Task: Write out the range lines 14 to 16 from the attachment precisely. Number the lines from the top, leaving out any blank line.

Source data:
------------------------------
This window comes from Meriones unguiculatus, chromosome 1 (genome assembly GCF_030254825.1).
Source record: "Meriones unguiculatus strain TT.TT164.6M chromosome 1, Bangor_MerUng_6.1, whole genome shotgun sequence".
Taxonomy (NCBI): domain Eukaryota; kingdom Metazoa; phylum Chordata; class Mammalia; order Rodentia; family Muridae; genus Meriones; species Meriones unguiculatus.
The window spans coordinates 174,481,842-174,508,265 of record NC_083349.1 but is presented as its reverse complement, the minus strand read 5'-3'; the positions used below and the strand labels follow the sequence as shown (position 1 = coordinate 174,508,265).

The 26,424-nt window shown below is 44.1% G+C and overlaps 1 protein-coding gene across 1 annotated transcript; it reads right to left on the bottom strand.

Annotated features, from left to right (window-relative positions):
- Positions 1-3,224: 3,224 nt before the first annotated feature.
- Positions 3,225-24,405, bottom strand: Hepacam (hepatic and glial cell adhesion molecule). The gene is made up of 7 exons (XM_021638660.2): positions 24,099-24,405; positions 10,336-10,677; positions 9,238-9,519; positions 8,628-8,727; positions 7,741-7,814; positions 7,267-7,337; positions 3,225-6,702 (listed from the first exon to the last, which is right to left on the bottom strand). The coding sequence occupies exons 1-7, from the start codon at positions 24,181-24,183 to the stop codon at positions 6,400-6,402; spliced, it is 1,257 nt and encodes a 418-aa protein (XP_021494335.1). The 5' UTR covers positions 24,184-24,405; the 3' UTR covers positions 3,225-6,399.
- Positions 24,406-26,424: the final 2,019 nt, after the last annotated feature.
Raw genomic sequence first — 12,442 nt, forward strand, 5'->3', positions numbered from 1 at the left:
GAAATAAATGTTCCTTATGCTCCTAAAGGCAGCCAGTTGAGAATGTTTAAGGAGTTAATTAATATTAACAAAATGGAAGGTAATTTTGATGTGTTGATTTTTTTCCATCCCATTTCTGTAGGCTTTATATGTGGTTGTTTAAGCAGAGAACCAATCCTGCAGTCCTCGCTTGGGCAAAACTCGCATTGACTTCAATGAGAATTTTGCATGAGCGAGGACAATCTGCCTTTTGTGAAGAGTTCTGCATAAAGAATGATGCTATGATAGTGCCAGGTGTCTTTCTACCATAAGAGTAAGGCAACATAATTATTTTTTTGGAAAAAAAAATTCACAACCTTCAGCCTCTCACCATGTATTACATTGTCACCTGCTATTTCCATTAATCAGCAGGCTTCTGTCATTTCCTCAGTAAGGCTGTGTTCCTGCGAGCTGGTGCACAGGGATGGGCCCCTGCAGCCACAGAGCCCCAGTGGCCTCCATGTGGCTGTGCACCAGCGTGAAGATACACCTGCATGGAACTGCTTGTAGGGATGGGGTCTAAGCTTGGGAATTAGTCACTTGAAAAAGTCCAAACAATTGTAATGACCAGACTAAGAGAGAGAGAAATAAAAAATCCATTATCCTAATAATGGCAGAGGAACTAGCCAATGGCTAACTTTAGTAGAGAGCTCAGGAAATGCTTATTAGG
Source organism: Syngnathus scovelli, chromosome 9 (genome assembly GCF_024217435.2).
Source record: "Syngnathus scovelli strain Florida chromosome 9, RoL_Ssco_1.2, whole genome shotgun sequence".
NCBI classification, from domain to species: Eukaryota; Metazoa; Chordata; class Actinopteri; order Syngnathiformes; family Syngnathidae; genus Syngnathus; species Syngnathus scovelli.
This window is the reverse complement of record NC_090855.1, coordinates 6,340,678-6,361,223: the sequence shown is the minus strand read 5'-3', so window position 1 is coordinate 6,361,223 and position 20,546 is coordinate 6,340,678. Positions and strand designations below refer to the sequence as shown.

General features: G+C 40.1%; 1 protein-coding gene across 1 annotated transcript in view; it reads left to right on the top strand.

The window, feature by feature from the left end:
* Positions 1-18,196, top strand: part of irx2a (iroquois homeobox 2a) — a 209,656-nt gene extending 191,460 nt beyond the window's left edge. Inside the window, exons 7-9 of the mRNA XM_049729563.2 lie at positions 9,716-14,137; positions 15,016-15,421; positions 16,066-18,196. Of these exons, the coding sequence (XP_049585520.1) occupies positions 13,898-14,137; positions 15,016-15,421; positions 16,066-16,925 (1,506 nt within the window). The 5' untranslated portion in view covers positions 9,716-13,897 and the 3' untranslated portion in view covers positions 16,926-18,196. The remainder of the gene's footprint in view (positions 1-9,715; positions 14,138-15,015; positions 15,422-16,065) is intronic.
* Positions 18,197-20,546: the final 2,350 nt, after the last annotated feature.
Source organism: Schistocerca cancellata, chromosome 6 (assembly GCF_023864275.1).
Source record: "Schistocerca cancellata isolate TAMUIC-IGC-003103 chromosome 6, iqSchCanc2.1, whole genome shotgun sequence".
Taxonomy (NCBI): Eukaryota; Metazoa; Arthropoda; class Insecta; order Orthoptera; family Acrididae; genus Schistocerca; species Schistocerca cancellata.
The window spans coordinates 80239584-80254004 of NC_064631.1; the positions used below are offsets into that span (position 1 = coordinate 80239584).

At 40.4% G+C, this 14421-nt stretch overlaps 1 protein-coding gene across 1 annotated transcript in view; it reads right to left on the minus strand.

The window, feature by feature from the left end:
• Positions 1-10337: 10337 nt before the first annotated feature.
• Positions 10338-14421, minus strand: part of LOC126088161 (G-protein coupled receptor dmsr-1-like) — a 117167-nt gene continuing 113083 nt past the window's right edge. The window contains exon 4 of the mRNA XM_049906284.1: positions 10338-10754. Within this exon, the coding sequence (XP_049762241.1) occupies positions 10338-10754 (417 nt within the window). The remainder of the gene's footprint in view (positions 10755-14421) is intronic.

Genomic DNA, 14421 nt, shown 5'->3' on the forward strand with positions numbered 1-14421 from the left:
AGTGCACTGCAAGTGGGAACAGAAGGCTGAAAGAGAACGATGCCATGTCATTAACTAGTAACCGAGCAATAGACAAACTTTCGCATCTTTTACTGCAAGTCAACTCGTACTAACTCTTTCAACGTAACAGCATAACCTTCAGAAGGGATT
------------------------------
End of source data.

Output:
NCBI classification, from domain to species: Eukaryota; Metazoa; Chordata; class Actinopteri; order Syngnathiformes; family Syngnathidae; genus Syngnathus; species Syngnathus scovelli.
This window is the reverse complement of record NC_090855.1, coordinates 6,340,678-6,361,223: the sequence shown is the minus strand read 5'-3', so window position 1 is coordinate 6,361,223 and position 20,546 is coordinate 6,340,678. Positions and strand designations below refer to the sequence as shown.

General features: G+C 40.1%; 1 protein-coding gene across 1 annotated transcript in view; it reads left to right on the top strand.